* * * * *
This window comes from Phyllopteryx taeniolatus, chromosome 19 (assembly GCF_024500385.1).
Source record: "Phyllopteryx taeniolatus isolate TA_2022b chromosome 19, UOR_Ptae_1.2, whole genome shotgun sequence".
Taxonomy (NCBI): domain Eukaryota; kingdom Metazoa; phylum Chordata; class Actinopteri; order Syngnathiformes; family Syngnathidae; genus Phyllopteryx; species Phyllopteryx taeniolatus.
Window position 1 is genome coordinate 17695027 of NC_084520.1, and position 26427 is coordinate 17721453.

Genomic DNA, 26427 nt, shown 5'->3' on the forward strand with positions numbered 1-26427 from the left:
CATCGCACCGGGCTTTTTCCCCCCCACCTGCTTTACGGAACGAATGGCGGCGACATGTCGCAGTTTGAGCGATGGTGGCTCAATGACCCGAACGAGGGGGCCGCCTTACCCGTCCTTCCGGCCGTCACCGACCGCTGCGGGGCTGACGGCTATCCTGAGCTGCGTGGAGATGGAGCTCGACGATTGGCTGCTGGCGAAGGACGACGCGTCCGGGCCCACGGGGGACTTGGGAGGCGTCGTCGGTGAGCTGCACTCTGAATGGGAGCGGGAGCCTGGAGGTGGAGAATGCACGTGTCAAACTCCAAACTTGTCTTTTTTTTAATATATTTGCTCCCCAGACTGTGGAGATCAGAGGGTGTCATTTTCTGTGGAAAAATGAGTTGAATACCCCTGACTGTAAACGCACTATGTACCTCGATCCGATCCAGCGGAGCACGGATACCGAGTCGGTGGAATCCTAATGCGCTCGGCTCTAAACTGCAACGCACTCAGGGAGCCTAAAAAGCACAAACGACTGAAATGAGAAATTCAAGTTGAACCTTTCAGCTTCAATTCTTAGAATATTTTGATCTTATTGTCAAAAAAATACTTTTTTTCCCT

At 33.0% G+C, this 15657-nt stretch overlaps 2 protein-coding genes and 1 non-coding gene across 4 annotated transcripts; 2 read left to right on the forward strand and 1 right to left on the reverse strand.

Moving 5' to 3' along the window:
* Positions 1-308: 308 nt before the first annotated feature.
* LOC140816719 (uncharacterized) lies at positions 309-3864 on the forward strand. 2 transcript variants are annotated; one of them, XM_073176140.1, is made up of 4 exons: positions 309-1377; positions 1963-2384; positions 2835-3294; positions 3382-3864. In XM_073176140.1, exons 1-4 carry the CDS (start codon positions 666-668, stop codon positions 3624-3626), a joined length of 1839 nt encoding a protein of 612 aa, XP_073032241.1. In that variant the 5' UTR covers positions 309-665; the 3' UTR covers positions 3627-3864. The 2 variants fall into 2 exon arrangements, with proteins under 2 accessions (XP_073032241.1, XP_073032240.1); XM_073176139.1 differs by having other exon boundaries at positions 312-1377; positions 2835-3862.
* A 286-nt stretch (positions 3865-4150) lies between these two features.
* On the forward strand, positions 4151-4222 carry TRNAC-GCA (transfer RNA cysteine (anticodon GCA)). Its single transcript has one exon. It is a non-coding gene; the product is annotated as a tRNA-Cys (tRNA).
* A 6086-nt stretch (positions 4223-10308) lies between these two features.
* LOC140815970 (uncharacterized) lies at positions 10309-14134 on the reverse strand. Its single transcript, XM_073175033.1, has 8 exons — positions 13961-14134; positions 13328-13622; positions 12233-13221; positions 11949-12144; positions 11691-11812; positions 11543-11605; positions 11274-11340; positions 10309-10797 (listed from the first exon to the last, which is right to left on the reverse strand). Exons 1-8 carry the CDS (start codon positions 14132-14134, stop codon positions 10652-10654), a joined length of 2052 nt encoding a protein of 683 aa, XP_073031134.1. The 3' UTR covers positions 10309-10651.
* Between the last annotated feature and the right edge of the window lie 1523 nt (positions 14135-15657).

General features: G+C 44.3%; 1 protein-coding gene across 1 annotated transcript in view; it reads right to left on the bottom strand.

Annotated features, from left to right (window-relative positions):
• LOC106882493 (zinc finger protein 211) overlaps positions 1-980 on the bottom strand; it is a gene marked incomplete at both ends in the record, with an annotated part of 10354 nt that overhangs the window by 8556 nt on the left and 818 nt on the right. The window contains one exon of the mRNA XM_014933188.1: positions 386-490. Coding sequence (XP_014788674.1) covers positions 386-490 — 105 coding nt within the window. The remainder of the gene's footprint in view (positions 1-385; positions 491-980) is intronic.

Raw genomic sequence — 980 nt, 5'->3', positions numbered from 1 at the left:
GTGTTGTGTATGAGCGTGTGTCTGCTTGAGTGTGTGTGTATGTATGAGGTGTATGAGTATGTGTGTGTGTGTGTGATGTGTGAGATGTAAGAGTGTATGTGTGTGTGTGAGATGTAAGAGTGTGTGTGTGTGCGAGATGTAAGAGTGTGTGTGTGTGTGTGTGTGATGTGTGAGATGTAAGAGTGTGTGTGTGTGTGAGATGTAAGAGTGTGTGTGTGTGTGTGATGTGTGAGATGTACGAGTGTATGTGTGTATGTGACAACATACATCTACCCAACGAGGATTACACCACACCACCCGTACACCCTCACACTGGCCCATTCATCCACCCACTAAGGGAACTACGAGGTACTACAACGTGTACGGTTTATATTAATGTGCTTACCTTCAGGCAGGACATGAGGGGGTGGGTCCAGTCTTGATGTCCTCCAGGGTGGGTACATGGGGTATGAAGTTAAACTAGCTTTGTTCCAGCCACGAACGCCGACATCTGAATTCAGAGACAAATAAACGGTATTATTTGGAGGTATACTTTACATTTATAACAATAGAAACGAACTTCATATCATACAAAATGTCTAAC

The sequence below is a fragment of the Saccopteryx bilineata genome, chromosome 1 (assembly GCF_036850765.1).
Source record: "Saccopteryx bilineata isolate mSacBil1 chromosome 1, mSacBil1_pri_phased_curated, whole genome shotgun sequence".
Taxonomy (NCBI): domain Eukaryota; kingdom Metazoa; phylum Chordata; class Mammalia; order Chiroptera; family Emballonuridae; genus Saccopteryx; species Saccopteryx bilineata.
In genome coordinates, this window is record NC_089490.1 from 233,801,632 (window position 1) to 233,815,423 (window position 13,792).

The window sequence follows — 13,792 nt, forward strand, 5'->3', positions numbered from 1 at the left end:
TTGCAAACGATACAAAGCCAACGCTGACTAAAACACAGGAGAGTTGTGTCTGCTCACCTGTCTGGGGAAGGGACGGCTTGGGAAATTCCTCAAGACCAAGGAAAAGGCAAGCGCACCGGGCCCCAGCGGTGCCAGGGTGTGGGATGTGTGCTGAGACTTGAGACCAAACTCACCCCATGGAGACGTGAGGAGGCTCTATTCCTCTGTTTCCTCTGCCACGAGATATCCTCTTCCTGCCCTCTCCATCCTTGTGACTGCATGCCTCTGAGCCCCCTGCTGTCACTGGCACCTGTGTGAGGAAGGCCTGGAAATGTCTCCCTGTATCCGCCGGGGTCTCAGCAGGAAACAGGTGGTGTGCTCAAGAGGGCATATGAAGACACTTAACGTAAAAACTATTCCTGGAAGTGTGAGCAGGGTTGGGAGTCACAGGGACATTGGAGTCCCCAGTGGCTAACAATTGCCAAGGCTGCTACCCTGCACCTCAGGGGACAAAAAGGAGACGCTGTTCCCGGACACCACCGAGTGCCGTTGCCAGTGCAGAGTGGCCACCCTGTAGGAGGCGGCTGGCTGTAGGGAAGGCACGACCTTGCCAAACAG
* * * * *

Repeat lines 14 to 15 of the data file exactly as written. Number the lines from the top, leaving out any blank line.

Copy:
* LOC140815970 (uncharacterized) lies at positions 10309-14134 on the reverse strand. Its single transcript, XM_073175033.1, has 8 exons — positions 13961-14134; positions 13328-13622; positions 12233-13221; positions 11949-12144; positions 11691-11812; positions 11543-11605; positions 11274-11340; positions 10309-10797 (listed from the first exon to the last, which is right to left on the reverse strand). Exons 1-8 carry the CDS (start codon positions 14132-14134, stop codon positions 10652-10654), a joined length of 2052 nt encoding a protein of 683 aa, XP_073031134.1. The 3' UTR covers positions 10309-10651.
* Between the last annotated feature and the right edge of the window lie 1523 nt (positions 14135-15657).